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were restored to freedom in like manner. Las Casas records, that, "so great was the Queen's indignation at the Admiral's misconduct in this particular, that nothing but the consideration of his great public services saved him from immediate disgrace.' "1 Whatever the legislation and jurisprudence of Spain, this historic incident must not be forgotten. It was the voice of the sovereign, and therefore, for the time, the voice of the nation.

There are other eminent Spaniards to be included in the cloud of witnesses, especially Las Casas, whose story I give on the authority of our own historian, just quoted, whose works were in every library of the country when the Chief Justice launched his decree I mean my much valued friend, the late William H. Prescott. In his "History of the Conquest of Mexico" is a description of the good Bishop, who, to relieve the Indian natives from slavery in the islands of the West Indies, proposed the introduction of Africans, and in an evil hour his advice was followed. At a later period he regretted keenly the wrong he had done, since, to use his own words, "the same law applies equally to the Negro and the Indian." Afterwards, at a hearing before the Emperor, Charles the Fifth, he denounced Slavery in words of fervid eloquence, worthy of any Abolitionist, saying: "The Christian religion is equal in its operation, and is accommodated to every nation on the globe. It robs no one of his freedom, violates none of his inherent rights, on the ground that he is a slave by nature, as pretended; and it well becomes your Majesty to banish

1 Prescott, History of the Reign of Ferdinand and Isabella, Vol. II. pp. 471,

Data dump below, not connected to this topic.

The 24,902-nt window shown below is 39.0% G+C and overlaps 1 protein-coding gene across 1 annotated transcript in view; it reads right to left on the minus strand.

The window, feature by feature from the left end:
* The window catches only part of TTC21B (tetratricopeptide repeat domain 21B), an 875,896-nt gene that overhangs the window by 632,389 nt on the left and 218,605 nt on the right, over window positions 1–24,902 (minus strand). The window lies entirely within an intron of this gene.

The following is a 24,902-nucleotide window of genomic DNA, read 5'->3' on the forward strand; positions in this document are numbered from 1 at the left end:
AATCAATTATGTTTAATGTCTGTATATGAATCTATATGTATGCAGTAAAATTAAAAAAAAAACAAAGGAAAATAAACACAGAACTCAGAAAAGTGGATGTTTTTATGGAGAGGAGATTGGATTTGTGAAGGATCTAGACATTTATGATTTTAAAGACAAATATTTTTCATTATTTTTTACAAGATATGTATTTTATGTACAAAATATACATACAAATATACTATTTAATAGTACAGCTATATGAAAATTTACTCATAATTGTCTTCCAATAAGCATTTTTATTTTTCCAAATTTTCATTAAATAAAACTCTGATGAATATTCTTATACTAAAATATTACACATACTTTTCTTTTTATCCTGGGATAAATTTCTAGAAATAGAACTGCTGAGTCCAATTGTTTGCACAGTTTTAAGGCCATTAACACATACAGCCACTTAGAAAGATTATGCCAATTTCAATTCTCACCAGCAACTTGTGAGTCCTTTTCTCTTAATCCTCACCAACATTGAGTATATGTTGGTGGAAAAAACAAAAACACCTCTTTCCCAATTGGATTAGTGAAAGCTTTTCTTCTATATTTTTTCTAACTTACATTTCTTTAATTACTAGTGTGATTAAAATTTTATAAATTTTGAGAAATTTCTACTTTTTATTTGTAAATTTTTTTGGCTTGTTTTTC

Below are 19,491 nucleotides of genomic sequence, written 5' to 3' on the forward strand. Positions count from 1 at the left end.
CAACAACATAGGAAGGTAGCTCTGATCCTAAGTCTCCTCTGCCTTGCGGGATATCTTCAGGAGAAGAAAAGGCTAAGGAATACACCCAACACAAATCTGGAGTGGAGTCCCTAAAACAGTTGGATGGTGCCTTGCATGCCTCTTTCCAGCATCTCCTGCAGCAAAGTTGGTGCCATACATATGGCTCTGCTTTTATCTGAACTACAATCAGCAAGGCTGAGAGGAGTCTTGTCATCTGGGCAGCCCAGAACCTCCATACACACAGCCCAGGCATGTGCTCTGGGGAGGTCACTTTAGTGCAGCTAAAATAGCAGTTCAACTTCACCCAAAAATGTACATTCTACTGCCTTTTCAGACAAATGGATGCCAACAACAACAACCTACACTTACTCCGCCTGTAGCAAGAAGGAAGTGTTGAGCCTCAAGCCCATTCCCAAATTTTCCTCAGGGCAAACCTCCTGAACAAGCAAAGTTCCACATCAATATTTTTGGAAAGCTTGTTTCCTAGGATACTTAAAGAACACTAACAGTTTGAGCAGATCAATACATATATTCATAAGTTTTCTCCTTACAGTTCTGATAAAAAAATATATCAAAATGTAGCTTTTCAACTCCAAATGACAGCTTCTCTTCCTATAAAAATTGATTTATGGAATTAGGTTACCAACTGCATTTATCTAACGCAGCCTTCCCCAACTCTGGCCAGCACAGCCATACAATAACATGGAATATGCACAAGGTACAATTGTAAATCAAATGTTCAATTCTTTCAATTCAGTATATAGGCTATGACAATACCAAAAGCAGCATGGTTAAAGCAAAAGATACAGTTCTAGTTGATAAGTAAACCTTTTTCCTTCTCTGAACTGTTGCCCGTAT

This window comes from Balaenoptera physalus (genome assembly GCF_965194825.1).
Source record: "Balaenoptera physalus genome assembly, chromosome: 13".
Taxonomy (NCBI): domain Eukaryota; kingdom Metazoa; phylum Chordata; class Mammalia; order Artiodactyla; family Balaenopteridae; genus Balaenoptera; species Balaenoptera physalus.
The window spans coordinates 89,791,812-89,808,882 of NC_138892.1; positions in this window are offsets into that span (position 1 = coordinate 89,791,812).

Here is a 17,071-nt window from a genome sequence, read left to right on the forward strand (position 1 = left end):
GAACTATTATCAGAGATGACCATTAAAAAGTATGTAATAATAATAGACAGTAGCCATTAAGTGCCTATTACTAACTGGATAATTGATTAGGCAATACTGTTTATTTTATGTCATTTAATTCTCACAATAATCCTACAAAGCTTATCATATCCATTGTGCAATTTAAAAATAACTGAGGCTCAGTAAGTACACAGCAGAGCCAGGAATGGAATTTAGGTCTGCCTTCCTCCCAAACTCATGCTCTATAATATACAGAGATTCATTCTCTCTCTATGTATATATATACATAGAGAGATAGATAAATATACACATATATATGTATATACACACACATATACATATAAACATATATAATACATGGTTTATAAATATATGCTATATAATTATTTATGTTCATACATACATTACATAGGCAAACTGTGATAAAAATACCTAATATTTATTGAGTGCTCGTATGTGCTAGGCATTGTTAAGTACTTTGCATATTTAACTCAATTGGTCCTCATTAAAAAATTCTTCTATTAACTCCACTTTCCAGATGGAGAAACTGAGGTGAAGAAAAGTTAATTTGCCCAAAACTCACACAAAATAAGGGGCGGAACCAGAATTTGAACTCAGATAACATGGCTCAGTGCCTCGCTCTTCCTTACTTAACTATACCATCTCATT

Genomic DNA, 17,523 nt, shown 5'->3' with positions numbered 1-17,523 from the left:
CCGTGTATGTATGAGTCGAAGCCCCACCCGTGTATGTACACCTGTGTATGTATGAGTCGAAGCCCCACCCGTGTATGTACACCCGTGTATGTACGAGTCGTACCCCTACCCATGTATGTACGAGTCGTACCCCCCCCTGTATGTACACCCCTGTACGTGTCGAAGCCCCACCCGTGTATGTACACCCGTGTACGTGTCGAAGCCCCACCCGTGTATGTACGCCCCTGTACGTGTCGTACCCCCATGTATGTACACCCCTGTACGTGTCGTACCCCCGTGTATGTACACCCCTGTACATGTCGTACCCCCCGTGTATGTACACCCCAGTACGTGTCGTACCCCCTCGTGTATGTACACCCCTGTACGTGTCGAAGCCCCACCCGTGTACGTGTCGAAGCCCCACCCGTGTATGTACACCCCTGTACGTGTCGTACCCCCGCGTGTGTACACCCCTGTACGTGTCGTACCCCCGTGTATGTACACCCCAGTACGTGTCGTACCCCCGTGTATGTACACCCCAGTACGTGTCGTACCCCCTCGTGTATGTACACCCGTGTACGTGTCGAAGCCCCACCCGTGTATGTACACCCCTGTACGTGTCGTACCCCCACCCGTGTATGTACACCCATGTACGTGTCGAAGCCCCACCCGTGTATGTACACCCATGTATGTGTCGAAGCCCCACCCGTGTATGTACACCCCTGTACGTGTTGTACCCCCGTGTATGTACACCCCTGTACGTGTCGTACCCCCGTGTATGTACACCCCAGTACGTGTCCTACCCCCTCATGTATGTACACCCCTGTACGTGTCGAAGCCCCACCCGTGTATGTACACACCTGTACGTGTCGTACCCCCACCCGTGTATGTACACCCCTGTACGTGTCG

so monstrous an oppression from your kingdoms in the beginning of your reign, that the Almighty may make it long and glorious." In an elaborate memorial prepared in 1542, the same upright churchman denounces Slavery, saying, "God forbids us to do evil that good may come of it"; and the historian adds, "The whole argument, which comprehends the sum of what has been since said more diffusely in defence of Abolition, is singularly acute and cogent."2 But the Chief Justice forgot all these things.

And he forgot also the dying testimony of Cortés, the conqueror of Mexico, who, in his testament, revealed his anxieties as a slave-master, in the following direction to his son: "It has long been a question, whether one can conscientiously hold property in Indian slaves. Since this point has not yet been determined, I enjoin it on my son Martin and his heirs, that they spare no pains to come to an exact knowledge of the truth, as a matter which deeply concerns the conscience of each of them, no less than mine." The historian from whom I copy this passage adds: "The state of opinion in respect to the great question of Slavery in the sixteenth century, at the commencement of the system, bears some resemblance to that which exists in our time, when we may hope it is approaching its conclusion. Las Casas and the Dominicans of the former age, the Abolitionists of their day, thundered out their uncompromising invectives against the system, on the broad ground of natural equity and the rights of man."3